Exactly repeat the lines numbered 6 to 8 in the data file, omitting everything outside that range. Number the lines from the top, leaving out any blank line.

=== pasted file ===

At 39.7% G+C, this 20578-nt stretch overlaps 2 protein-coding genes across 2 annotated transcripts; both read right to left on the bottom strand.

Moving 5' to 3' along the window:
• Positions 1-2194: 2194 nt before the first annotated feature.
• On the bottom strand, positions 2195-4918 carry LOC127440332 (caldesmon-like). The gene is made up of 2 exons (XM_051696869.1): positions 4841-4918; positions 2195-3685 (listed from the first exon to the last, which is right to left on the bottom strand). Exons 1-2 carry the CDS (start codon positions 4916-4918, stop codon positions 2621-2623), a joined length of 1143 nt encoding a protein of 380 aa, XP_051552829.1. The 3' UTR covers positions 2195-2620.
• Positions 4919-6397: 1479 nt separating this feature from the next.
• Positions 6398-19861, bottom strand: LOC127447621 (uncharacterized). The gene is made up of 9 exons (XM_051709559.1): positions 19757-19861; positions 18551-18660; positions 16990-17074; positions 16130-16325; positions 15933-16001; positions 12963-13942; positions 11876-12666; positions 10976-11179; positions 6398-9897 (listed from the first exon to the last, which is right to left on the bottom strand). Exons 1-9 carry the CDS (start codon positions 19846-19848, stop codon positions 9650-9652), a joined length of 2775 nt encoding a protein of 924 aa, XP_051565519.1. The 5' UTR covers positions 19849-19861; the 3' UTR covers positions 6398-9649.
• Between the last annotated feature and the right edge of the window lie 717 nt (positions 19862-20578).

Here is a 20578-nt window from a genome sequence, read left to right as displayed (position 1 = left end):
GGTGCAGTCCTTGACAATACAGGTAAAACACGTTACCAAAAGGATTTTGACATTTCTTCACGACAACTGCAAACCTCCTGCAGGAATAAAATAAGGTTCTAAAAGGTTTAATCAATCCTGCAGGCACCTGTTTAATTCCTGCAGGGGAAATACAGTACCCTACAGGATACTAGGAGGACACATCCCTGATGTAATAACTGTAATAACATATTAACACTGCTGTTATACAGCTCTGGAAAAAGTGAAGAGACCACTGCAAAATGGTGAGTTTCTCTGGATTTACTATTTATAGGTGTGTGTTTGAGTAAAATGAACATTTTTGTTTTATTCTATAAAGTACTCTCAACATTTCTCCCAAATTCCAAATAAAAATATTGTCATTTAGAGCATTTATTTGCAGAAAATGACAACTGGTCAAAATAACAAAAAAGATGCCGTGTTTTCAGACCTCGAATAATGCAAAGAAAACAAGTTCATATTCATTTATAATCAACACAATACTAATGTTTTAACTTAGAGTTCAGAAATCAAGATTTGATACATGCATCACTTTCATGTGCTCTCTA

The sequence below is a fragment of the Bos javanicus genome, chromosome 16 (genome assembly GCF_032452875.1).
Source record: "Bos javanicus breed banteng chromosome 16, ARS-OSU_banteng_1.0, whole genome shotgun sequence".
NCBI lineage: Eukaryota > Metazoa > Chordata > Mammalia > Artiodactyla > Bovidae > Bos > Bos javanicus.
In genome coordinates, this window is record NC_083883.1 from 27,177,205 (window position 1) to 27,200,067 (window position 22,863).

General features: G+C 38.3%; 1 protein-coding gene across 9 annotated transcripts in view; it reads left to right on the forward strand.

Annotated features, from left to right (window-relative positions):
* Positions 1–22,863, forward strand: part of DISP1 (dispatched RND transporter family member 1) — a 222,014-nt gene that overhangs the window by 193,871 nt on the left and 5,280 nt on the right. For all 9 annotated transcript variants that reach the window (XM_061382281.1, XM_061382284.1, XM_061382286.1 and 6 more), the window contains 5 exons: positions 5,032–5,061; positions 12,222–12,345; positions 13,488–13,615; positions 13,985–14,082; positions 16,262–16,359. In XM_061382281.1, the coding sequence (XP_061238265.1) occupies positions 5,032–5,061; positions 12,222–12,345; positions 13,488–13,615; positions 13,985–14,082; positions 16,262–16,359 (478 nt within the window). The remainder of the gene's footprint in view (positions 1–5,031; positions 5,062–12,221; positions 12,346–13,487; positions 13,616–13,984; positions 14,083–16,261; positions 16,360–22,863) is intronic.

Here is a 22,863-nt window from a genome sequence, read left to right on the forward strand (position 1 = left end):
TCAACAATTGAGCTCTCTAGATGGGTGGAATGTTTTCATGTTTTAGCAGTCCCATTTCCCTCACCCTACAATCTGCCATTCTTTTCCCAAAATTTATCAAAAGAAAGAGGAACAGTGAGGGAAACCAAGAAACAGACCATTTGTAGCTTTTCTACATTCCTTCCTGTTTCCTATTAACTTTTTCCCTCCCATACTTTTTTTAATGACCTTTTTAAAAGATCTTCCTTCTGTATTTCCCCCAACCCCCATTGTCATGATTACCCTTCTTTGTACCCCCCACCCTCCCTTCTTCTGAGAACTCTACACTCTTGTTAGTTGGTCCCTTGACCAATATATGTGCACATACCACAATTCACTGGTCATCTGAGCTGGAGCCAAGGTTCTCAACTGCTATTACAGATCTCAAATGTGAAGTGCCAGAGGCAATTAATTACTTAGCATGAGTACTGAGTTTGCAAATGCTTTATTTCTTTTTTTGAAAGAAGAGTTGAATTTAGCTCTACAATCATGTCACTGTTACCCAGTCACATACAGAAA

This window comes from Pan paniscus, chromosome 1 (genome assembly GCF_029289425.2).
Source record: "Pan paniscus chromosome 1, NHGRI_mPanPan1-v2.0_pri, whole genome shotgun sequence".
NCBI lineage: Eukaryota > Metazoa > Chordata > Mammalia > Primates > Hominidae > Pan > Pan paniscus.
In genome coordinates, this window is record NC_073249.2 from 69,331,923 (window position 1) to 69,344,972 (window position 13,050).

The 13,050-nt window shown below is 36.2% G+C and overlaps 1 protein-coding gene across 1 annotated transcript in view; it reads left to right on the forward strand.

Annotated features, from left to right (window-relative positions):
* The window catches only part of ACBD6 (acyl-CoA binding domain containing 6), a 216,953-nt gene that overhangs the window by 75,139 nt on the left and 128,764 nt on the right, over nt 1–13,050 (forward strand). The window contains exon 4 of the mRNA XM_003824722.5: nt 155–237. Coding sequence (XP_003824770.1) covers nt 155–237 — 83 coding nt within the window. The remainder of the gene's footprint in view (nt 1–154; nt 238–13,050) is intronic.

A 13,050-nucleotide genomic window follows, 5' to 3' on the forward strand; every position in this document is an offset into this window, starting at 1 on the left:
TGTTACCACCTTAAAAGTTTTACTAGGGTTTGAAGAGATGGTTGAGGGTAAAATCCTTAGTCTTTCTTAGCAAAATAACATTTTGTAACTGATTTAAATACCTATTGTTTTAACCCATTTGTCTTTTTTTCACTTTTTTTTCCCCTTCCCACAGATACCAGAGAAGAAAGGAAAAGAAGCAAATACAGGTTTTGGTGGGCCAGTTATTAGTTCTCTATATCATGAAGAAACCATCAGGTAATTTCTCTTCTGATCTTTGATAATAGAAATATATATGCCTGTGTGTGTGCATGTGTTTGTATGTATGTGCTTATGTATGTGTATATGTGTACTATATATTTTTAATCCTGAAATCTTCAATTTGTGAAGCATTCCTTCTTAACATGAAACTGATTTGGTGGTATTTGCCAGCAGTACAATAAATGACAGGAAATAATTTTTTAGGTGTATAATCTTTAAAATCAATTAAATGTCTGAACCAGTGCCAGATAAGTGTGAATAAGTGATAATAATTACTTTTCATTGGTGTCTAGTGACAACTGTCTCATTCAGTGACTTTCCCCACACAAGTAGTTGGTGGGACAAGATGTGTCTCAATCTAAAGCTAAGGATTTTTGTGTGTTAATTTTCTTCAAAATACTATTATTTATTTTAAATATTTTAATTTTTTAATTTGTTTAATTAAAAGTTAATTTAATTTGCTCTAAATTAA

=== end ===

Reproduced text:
• Positions 6398-19861, bottom strand: LOC127447621 (uncharacterized). The gene is made up of 9 exons (XM_051709559.1): positions 19757-19861; positions 18551-18660; positions 16990-17074; positions 16130-16325; positions 15933-16001; positions 12963-13942; positions 11876-12666; positions 10976-11179; positions 6398-9897 (listed from the first exon to the last, which is right to left on the bottom strand). Exons 1-9 carry the CDS (start codon positions 19846-19848, stop codon positions 9650-9652), a joined length of 2775 nt encoding a protein of 924 aa, XP_051565519.1. The 5' UTR covers positions 19849-19861; the 3' UTR covers positions 6398-9649.
• Between the last annotated feature and the right edge of the window lie 717 nt (positions 19862-20578).

Here is a 20578-nt window from a genome sequence, read left to right as displayed (position 1 = left end):